It’s been my life–thinking about church and what makes church better. I grew up in a family that loved church and did their best to make it better. I think about church all the time. Therefore, it was natural when I wrote a post several weeks ago about how churches grow. The post was specifically about how a church can break through the most difficult barrier to growth–the 100 barrier. If you would like to see it, click here. I think that you will find that post interesting and helpful.
The responses of a number of pastors really encouraged me. They think about growth as well.
One question really surprised me until I gave it more consideration. The question makes sense. Why do you want the church to grow? Don’t you want the church to remain warm and intimate? Don’t you want to remain responsive to the needs of the intimate group?
For several weeks now I have been contemplating my reply.
First, can the church really follow the command of Christ to make disciples without a growth mindset? After all, our example for what a church should be–the early New Testament church–grew significantly. Recently, I read a pastor who gave thanks that over his ministry he had baptized 3000 people. That was the number baptized on the day of Pentecost! The New Testament church had a mindset of reaching people and advancing the kingdom. The church is God’s plan for growing the kingdom.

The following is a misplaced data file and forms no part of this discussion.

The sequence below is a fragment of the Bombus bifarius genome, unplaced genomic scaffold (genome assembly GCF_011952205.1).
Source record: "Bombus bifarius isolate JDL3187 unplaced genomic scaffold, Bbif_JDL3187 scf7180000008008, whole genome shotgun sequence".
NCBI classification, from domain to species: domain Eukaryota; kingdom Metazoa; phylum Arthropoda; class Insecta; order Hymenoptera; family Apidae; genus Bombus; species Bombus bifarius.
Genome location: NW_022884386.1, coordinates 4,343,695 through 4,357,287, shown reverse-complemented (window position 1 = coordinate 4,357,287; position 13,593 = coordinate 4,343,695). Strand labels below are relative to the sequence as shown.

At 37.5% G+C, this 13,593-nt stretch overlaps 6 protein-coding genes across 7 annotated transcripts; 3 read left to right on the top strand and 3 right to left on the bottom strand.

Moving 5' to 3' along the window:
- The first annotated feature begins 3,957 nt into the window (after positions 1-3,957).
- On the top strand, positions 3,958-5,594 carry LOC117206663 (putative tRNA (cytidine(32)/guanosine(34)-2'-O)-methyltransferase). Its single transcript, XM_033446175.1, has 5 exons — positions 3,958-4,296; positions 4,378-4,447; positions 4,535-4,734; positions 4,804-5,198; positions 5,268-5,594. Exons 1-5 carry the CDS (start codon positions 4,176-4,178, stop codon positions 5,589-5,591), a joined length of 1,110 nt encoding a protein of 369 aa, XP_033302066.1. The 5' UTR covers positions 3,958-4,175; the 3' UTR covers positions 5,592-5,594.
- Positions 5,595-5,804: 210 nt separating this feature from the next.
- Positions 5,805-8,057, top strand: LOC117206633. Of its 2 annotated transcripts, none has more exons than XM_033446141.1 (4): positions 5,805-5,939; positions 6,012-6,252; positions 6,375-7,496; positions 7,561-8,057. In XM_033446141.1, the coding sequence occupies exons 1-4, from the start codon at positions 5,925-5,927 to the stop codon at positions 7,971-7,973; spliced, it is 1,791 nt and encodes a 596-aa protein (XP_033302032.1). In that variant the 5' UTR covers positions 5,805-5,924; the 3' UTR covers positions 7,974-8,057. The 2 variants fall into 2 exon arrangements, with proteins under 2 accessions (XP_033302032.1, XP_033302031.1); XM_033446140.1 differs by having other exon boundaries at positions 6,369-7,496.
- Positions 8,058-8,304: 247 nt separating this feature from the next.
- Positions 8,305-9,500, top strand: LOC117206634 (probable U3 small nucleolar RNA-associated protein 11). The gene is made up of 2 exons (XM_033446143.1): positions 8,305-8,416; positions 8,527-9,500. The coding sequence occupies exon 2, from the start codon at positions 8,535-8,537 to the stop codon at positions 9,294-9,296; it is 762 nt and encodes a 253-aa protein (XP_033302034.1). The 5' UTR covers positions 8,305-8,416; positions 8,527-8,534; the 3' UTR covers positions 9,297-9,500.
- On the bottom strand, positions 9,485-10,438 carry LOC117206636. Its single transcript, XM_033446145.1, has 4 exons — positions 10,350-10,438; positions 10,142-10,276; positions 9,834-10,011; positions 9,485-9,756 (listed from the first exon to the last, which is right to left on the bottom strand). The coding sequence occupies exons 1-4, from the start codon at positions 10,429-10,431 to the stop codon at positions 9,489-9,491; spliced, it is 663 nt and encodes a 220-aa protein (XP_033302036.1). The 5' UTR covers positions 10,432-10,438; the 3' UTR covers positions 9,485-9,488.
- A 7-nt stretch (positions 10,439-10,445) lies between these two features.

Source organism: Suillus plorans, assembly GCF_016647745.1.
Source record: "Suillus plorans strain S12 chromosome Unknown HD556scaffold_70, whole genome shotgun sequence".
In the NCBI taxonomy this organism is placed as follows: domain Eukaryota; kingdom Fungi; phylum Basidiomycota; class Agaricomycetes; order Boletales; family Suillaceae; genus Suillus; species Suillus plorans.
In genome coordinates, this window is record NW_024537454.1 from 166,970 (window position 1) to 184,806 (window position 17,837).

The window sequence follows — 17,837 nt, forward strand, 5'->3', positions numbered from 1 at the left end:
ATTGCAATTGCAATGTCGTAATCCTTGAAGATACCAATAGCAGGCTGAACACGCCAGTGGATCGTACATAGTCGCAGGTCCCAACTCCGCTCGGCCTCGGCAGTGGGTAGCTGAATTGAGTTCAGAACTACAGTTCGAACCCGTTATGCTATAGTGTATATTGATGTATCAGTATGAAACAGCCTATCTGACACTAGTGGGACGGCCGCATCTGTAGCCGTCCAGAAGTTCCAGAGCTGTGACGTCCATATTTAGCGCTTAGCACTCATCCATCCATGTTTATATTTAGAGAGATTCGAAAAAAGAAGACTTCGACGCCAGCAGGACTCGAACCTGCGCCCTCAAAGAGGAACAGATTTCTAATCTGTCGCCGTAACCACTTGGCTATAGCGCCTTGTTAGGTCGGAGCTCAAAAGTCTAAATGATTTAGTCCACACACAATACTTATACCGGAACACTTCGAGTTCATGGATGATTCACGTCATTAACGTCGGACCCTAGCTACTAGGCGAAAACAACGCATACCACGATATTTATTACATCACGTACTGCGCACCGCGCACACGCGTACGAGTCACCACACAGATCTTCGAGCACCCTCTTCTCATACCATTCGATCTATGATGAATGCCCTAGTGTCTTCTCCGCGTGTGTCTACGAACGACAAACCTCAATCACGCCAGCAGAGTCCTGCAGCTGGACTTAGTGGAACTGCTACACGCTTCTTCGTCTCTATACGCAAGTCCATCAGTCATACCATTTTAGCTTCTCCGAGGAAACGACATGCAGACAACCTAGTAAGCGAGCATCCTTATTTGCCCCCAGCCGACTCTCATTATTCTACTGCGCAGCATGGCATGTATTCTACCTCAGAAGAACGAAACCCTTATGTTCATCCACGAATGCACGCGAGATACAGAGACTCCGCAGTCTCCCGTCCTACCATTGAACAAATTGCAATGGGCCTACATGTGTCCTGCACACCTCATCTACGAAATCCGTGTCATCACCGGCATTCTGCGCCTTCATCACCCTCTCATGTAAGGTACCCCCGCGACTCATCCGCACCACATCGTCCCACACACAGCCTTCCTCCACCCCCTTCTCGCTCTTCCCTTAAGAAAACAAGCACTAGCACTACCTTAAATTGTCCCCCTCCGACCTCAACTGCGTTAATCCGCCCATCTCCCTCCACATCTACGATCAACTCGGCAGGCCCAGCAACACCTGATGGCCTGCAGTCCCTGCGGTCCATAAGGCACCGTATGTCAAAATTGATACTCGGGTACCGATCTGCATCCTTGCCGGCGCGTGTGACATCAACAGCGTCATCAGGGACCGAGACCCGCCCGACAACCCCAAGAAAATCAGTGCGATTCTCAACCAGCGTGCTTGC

Second, as our churches grow, we touch our communities. Shouldn’t we want to be penetrating the darkness of our communities? Is there any other way to do so?
Third, unless churches grow, we must keep planting new churches or return to the house church model. Both of these seem difficult in our culture. The house church apparently works well in China, etc. It might work in our culture as well but it would be a major shift.
Fourth, without all churches growing, we keep having less influence over the culture. The culture becomes more and more pagan.
Fifth, a large church of small groups includes people well. I ask our involved people regularly, “do you think of FBC Covington as a large church?” They don’t! because they are in small groups and because they serve. That always makes the church intimate.
Sixth, in order for the church to grow, we have to value people. We must let them know they are important and that we want them to be a part of the church. Recently, I have said this to almost every guest: “Thank for joining us today. Please come back.” Jesus valued people. Wanting the church to grow demands that we value other people.
Finally, more people get to serve as the church grows. Service is where you find the “fun” of church. If you keep the church smaller, the same people can serve and keep the church going. When the church begins to grow, new leaders have to step up to serve in the name of Christ. I find that my real growth has come through struggle and service.
I believe that God wants His church to grow. What about you? What reasons would you give for church growth?
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